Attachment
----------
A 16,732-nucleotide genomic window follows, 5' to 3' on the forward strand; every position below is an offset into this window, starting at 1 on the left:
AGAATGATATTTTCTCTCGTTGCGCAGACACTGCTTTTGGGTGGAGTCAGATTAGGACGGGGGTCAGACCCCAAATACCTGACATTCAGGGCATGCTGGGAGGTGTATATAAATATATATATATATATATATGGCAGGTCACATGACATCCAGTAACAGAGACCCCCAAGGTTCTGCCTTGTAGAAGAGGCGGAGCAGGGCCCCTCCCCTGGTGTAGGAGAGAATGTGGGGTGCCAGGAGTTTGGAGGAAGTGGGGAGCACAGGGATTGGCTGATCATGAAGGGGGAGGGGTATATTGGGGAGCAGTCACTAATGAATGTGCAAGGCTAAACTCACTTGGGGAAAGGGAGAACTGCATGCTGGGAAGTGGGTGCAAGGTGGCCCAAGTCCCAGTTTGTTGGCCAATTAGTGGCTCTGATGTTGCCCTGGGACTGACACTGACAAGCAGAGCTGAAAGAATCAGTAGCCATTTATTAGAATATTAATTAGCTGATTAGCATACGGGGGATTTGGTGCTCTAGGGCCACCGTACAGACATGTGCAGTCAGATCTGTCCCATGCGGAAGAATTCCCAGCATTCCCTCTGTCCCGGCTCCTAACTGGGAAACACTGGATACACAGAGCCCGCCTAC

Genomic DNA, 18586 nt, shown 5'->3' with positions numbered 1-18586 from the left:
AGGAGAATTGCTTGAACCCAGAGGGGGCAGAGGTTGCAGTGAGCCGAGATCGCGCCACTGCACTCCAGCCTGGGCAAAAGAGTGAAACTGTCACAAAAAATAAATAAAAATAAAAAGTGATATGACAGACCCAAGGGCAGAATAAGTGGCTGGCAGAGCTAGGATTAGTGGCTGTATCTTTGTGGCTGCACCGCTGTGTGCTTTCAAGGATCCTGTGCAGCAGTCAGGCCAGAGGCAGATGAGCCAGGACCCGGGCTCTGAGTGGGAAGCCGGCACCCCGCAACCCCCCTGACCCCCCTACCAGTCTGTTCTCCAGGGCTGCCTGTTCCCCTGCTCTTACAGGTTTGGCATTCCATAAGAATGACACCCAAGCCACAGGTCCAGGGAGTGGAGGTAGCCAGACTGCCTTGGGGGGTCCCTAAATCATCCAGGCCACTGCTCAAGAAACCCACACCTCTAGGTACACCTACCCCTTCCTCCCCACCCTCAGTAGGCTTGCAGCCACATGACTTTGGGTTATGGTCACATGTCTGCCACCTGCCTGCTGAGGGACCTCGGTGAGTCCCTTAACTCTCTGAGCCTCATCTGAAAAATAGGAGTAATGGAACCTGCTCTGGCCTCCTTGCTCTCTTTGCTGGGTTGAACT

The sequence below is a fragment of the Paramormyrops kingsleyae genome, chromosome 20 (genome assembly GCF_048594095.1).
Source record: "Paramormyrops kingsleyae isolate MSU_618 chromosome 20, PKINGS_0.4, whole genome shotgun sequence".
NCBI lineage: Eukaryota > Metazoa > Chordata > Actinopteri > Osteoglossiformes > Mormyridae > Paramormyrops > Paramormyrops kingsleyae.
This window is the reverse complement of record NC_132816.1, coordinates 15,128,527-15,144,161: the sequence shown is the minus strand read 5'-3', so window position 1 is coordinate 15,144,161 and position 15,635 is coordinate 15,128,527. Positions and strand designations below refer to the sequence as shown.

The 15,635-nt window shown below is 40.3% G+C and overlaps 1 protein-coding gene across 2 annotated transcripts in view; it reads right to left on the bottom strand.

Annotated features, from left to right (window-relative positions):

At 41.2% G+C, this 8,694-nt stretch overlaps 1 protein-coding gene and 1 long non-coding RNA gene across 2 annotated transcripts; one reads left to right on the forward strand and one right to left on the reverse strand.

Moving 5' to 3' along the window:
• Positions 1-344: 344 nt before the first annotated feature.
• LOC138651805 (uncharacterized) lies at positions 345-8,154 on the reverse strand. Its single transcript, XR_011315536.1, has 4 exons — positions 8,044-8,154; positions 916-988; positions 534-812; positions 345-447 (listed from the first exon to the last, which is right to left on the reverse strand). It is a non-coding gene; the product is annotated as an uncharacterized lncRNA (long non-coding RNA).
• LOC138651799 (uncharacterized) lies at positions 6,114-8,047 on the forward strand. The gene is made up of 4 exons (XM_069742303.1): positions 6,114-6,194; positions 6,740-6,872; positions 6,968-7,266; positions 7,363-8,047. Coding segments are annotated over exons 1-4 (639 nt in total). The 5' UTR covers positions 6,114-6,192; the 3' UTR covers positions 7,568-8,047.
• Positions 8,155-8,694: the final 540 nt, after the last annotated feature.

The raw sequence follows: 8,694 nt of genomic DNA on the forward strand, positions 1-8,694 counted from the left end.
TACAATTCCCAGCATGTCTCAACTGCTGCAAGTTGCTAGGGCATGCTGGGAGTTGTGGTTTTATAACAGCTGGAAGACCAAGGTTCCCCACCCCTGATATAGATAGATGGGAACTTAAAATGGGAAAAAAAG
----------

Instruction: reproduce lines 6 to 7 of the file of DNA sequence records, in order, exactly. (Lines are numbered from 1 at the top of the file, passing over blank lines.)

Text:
Source record: "Paramormyrops kingsleyae isolate MSU_618 chromosome 20, PKINGS_0.4, whole genome shotgun sequence".
NCBI lineage: Eukaryota > Metazoa > Chordata > Actinopteri > Osteoglossiformes > Mormyridae > Paramormyrops > Paramormyrops kingsleyae.